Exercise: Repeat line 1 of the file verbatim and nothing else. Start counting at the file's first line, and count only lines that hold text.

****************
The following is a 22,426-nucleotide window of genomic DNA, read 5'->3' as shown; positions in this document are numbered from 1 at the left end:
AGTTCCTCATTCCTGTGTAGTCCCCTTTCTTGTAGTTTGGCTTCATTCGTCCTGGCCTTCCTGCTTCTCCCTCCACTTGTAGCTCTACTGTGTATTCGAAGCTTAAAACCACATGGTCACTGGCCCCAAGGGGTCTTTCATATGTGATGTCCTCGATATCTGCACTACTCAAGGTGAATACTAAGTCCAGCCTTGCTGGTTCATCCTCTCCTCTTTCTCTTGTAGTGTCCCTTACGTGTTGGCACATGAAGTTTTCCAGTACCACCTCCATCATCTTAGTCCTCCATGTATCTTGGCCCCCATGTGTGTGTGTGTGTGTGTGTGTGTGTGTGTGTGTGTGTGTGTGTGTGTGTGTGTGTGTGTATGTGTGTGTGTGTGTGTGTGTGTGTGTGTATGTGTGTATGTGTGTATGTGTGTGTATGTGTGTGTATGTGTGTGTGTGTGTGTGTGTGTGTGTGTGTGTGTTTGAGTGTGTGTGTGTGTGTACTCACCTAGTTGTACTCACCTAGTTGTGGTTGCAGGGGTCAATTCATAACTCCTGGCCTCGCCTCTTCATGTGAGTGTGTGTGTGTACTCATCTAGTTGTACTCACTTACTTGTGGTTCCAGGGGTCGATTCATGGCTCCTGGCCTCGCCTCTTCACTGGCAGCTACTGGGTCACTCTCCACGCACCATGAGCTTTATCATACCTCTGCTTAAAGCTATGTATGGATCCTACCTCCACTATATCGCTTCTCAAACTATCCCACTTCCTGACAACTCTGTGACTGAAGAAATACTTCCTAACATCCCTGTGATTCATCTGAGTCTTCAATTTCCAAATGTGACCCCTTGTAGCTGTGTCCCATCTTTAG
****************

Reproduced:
The following is a 22,426-nucleotide window of genomic DNA, read 5'->3' as shown; positions in this document are numbered from 1 at the left end: